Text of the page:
Thanks to their familiar refrain, and the amazing away record the Millers racked up, ‘That Man, Steve Evans’ must have been laughing at his tormentors at more away grounds last season than any other manager in the Football League.
After four years of relentless effort and success to match the Fergie of the lower leagues is ready to step into Championship football under his own banner.
Inspirational leadership, unrelenting hard work, bold, attacking tactics, the hairdryer treatment for friend and foe alike when required ... Like Fergie, but not Fergie. He’s earned the right for it to be called the Steve Evans way.
Evans and Stewart, the supportive father figure he loves to pieces, have already defied seemingly insurmountable odds in their two and a bit years together.
Just think what has been achieved.
Back-to-back promotions speak for themselves but tell only part of the story.
Evans had the pressure of transforming a struggling team to contend with and, on top of that, was charged with being the man to lead the club into a bright, new era after the out-of-town dark days at Don Valley.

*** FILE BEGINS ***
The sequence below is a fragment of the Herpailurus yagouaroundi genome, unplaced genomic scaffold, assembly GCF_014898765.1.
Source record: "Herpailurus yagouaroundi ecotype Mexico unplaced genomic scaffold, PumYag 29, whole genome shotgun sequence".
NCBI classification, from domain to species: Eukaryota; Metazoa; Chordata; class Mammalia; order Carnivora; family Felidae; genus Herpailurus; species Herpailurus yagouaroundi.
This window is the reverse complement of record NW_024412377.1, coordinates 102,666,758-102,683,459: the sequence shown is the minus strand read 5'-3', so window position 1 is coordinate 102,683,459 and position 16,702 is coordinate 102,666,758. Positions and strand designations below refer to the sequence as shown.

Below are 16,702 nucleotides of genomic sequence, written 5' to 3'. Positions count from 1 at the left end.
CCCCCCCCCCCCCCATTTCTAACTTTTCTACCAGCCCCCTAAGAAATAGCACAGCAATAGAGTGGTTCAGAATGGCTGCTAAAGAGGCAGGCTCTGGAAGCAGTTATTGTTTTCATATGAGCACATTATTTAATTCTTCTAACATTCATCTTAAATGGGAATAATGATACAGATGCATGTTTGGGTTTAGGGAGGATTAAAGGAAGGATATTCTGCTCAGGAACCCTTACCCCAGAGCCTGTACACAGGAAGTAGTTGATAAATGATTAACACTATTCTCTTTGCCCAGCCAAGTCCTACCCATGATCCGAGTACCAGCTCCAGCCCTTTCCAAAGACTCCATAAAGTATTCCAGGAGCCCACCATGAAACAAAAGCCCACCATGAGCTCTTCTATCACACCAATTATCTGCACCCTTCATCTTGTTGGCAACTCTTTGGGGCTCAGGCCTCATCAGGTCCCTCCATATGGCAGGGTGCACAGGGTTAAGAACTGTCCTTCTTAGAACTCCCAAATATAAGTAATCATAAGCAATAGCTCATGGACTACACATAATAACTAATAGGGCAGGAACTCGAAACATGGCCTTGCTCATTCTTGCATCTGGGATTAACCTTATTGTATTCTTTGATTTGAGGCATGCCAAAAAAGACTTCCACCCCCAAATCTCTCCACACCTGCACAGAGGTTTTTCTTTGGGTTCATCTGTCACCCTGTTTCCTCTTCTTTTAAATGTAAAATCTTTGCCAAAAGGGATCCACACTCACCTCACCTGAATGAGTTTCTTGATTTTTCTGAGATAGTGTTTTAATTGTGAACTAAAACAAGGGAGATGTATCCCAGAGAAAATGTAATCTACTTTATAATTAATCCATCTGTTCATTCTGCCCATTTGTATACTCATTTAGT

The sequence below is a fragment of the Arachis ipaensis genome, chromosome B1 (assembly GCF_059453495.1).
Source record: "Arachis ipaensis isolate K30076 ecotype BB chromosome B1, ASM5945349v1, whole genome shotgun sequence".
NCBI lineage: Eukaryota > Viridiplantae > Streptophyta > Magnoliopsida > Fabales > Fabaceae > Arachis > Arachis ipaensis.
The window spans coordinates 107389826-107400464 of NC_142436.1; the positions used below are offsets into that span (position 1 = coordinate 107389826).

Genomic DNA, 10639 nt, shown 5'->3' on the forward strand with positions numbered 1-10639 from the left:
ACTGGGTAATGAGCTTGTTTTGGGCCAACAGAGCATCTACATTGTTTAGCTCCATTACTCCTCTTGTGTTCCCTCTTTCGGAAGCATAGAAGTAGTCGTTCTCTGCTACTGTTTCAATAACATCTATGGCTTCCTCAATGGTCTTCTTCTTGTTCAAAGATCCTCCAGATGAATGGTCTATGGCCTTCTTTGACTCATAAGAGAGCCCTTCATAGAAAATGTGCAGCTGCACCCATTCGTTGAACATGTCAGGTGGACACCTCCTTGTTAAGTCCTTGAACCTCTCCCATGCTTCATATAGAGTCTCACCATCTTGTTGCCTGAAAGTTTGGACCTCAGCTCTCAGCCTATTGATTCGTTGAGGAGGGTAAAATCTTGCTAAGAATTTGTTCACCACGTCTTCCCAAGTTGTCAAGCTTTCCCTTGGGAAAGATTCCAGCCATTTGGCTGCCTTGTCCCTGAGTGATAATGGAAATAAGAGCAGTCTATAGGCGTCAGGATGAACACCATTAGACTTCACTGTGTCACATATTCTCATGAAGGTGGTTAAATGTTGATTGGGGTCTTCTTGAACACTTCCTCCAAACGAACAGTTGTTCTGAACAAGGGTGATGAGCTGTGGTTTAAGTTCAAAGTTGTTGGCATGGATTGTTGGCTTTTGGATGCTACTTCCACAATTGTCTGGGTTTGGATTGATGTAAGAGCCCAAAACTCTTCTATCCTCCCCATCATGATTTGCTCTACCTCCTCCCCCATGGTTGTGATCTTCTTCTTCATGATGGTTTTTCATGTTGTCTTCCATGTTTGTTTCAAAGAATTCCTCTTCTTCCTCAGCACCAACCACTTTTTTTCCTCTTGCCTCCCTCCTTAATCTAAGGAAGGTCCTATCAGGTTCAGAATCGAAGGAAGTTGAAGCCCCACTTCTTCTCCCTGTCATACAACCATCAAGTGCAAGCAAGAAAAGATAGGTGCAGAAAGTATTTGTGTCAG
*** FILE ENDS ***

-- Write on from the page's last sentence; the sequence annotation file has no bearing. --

There it was, all laid out in front of him … a wonderful new stadium, proper support from a true football saviour in Stewart, deep, genuine fresh hope among supporters, an ailing town crying out for the chance to feel pride in itself again.
It all came beautifully together, not without a few initial ups and downs, to create the amazing journey of the last two seasons.
But none of it would have happened if Evans had failed.
That he didn’t is testimony to his strength of character, his belief in his own ability, his astute man-management and the kind of motivational skills which make his teams so much more than the sum of their parts.
Many, many others would have buckled under the weight of the challenge. But Evans - and, because of him, his team and his adopted new town - have flourished.
Just like the capitals under his signature, it takes a big, big man to do that.